There is some sense in ignoring inappropriate behaviour (eg, when they are swearing at you, you don't listen, and they'll realise it is ineffective and they are ineffectual). but not when it impacts on third parties. On the whole, discipline has to be very focused. Removing a play station because he swore at an old lady is so random it just looks like power play. Telling him you will refuse to take him down town next time on account of that behaviour is much more targeted. Better still, put him on notice that he's on probation before he even goes out.

What appals me most from these recent posts of yours - and maybe it's your own gloss on things - is the unthinking sense of entitlement among your "clients".

I'm assuming Benson isn't his real name, btw.

WinstonSmith33 said...
This comment has been removed by the author.
WinstonSmith33 said...

Hi Anonymous.

Im not in to punishing people to be vindictive but rather so they learn right from wrong. You suggest ignoring Benson's behaviour in the classroom. I disagree. The reason he behaves the way he does in the street being abusive to people and intimidating, although it's all an act, is because his primary carers and the school he goest to do not take punitive action when he is seriously out of line. How else will he learn that certain things are wrong if adults dont at least try and guide him in the right direction? I dont expect teenagers to be all little angels but I believe that we have far worse problems today with a large minority of young people than ever before. The problems extend across the classes as well, thought the majority of problematic youngsters do hail from the underclass.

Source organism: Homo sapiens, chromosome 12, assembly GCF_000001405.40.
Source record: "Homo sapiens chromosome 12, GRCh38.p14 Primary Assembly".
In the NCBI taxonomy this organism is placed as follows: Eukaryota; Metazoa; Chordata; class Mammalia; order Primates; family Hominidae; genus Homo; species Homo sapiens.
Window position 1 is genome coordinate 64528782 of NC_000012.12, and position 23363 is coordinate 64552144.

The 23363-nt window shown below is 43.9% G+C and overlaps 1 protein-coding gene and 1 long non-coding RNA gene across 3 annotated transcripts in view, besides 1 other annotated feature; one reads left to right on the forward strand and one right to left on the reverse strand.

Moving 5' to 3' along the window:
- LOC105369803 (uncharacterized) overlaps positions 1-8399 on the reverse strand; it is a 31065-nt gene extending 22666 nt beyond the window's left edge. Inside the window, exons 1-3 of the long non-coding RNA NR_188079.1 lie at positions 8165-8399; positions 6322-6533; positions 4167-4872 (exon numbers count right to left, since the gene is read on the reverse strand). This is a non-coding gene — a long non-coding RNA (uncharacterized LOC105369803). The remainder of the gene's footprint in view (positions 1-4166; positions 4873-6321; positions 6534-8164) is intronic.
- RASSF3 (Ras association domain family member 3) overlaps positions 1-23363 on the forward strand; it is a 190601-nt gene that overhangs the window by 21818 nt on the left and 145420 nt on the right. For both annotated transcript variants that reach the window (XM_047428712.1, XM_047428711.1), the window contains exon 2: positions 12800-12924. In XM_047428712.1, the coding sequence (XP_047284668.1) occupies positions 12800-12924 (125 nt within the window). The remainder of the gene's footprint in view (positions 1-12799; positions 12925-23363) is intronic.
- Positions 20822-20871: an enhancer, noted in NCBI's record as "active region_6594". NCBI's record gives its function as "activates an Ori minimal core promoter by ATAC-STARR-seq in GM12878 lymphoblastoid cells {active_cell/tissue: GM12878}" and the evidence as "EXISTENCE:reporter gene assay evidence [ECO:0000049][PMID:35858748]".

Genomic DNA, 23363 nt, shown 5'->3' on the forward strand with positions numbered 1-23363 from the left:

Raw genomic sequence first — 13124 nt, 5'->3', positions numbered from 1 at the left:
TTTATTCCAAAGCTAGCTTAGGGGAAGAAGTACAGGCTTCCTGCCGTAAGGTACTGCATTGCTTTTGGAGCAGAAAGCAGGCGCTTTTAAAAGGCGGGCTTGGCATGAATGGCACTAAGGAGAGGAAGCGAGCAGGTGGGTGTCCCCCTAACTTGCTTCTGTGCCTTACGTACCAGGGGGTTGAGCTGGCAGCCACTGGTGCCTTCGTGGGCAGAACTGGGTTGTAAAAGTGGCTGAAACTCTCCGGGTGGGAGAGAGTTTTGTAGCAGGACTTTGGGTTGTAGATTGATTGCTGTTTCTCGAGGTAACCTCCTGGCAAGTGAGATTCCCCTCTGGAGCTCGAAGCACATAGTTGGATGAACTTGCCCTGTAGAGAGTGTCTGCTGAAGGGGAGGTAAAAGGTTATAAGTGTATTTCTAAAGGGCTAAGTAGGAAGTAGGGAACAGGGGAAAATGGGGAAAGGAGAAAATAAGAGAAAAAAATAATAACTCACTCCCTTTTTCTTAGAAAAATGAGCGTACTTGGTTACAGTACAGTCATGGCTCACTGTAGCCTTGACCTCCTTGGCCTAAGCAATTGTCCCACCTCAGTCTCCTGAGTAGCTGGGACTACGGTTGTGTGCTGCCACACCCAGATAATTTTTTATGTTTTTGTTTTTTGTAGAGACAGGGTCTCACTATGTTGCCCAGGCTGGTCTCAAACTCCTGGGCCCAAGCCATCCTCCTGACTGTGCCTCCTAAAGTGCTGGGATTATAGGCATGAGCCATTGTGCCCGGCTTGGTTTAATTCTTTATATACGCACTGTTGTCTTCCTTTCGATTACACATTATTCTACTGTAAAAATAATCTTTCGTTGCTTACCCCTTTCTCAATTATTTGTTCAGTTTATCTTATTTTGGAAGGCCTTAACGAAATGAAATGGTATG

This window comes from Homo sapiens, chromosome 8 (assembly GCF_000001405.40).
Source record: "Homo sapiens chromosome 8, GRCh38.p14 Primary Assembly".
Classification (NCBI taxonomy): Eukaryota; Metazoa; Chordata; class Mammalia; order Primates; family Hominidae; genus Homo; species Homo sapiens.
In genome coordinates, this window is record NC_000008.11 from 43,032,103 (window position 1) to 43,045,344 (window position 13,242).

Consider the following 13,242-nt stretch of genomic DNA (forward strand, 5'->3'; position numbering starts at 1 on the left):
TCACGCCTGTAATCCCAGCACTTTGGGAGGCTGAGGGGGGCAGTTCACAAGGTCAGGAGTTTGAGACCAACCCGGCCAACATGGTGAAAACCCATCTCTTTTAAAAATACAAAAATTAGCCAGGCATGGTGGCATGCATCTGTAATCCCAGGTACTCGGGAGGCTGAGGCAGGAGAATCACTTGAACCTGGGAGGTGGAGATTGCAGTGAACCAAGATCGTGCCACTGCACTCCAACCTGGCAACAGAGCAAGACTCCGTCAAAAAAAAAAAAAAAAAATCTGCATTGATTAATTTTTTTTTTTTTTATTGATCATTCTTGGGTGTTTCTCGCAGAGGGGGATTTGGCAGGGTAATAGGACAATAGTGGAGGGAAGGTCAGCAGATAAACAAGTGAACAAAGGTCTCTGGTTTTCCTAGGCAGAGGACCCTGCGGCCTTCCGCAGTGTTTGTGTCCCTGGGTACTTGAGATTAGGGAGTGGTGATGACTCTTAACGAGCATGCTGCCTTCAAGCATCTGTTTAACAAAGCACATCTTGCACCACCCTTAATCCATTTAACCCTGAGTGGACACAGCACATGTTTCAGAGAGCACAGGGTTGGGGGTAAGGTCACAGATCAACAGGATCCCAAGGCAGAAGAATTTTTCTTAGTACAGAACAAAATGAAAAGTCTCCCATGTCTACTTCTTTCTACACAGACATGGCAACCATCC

By the way I deleted my own comment not anyone elses. It didnt make sense due to tiredness. Im just stating this as I dont want people to think Im going to be heavily censoring this blog. Im all for courteous debate and not at all censorious apart from abusive or nasty comments.

walklikeacat said...